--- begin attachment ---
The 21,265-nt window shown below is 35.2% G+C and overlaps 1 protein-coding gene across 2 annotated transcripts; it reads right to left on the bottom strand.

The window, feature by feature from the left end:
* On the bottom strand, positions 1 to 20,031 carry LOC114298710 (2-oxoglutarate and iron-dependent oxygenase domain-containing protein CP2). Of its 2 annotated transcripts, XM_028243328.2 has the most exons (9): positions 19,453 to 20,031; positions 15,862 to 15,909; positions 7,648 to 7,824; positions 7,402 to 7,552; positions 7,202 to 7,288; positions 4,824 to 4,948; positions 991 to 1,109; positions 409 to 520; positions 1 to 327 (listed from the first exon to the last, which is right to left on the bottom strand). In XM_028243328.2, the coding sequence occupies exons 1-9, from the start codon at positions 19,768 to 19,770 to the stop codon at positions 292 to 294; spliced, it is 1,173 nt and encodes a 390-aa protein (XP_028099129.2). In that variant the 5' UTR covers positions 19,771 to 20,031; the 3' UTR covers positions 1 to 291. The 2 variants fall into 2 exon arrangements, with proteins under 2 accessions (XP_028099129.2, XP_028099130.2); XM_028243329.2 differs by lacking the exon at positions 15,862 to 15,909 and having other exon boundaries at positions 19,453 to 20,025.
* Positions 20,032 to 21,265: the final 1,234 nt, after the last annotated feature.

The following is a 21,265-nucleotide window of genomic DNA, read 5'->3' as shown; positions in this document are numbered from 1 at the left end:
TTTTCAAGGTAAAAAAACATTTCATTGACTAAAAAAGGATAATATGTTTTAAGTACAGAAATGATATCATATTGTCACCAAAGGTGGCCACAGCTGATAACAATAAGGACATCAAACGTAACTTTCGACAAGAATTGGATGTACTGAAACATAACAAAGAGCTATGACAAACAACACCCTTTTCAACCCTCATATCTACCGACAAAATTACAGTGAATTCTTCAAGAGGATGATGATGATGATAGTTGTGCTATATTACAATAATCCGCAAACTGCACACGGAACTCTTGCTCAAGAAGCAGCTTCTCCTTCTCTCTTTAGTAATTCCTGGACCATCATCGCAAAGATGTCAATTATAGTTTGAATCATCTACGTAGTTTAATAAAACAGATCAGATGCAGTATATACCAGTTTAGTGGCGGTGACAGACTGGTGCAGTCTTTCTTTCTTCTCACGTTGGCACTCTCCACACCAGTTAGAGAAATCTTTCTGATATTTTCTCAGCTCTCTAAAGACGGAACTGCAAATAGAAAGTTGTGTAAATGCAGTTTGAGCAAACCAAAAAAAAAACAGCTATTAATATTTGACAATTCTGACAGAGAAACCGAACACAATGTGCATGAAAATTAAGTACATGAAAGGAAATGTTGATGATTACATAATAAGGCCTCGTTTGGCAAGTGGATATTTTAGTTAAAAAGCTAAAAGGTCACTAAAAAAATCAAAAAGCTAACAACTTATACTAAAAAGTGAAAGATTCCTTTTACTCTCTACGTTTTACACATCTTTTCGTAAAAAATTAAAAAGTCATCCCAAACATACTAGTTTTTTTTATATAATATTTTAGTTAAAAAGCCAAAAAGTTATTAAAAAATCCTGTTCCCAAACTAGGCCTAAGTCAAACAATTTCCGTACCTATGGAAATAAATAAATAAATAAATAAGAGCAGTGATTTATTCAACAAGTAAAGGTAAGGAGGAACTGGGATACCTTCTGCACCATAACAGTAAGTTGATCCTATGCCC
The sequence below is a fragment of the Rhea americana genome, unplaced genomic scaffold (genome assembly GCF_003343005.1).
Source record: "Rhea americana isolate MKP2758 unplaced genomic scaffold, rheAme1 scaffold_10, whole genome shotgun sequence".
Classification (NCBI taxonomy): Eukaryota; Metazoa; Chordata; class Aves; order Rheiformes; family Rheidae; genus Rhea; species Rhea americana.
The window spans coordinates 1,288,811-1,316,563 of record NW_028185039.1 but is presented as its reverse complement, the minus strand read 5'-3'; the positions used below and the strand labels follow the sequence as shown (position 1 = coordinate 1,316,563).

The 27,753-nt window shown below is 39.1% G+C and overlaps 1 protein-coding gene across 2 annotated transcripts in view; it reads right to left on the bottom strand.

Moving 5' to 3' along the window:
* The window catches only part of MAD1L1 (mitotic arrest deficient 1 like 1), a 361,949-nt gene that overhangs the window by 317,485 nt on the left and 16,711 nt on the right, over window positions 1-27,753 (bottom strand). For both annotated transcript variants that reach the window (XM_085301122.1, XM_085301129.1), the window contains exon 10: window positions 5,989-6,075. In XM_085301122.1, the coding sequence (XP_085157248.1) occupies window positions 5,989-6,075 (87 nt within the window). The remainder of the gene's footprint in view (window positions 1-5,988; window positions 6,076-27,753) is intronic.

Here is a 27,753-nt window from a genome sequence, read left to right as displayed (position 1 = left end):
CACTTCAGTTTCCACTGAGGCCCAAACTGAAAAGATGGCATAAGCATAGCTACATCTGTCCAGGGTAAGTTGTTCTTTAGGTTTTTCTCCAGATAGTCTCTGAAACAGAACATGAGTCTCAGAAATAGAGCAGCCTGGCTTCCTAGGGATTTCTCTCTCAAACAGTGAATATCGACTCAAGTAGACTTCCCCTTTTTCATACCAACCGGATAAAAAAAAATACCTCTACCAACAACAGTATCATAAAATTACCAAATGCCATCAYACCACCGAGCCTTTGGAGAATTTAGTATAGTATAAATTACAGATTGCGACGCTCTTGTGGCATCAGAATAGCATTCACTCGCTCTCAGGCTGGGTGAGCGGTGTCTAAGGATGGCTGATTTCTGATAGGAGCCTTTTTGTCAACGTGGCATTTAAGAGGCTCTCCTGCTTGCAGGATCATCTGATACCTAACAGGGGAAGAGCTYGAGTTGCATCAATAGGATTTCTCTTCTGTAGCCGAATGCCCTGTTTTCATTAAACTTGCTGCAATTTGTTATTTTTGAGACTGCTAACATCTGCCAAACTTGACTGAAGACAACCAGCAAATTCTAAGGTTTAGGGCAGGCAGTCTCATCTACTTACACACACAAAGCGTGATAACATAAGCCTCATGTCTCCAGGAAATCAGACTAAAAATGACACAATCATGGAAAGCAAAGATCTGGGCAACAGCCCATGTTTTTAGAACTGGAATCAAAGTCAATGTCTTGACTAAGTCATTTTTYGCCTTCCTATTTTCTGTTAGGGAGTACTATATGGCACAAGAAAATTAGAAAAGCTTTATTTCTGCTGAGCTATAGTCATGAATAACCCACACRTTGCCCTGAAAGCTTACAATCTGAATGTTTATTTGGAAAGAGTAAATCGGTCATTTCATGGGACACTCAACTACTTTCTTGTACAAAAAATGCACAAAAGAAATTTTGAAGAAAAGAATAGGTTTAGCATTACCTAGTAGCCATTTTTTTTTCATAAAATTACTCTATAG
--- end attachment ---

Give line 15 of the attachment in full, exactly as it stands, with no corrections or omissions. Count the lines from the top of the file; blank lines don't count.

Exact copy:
CACTTCAGTTTCCACTGAGGCCCAAACTGAAAAGATGGCATAAGCATAGCTACATCTGTCCAGGGTAAGTTGTTCTTTAGGTTTTTCTCCAGATAGTCTCTGAAACAGAACATGAGTCTCAGAAATAGAGCAGCCTGGCTTCCTAGGGATTTCTCTCTCAAACAGTGAATATCGACTCAAGTAGACTTCCCCTTTTTCATACCAACCGGATAAAAAAAAATACCTCTACCAACAACAGTATCATAAAATTACCAAATGCCATCAYACCACCGAGCCTTTGGAGAATTTAGTATAGTATAAATTACAGATTGCGACGCTCTTGTGGCATCAGAATAGCATTCACTCGCTCTCAGGCTGGGTGAGCGGTGTCTAAGGATGGCTGATTTCTGATAGGAGCCTTTTTGTCAACGTGGCATTTAAGAGGCTCTCCTGCTTGCAGGATCATCTGATACCTAACAGGGGAAGAGCTYGAGTTGCATCAATAGGATTTCTCTTCTGTAGCCGAATGCCCTGTTTTCATTAAACTTGCTGCAATTTGTTATTTTTGAGACTGCTAACATCTGCCAAACTTGACTGAAGACAACCAGCAAATTCTAAGGTTTAGGGCAGGCAGTCTCATCTACTTACACACACAAAGCGTGATAACATAAGCCTCATGTCTCCAGGAAATCAGACTAAAAATGACACAATCATGGAAAGCAAAGATCTGGGCAACAGCCCATGTTTTTAGAACTGGAATCAAAGTCAATGTCTTGACTAAGTCATTTTTYGCCTTCCTATTTTCTGTTAGGGAGTACTATATGGCACAAGAAAATTAGAAAAGCTTTATTTCTGCTGAGCTATAGTCATGAATAACCCACACRTTGCCCTGAAAGCTTACAATCTGAATGTTTATTTGGAAAGAGTAAATCGGTCATTTCATGGGACACTCAACTACTTTCTTGTACAAAAAATGCACAAAAGAAATTTTGAAGAAAAGAATAGGTTTAGCATTACCTAGTAGCCATTTTTTTTTCATAAAATTACTCTATAG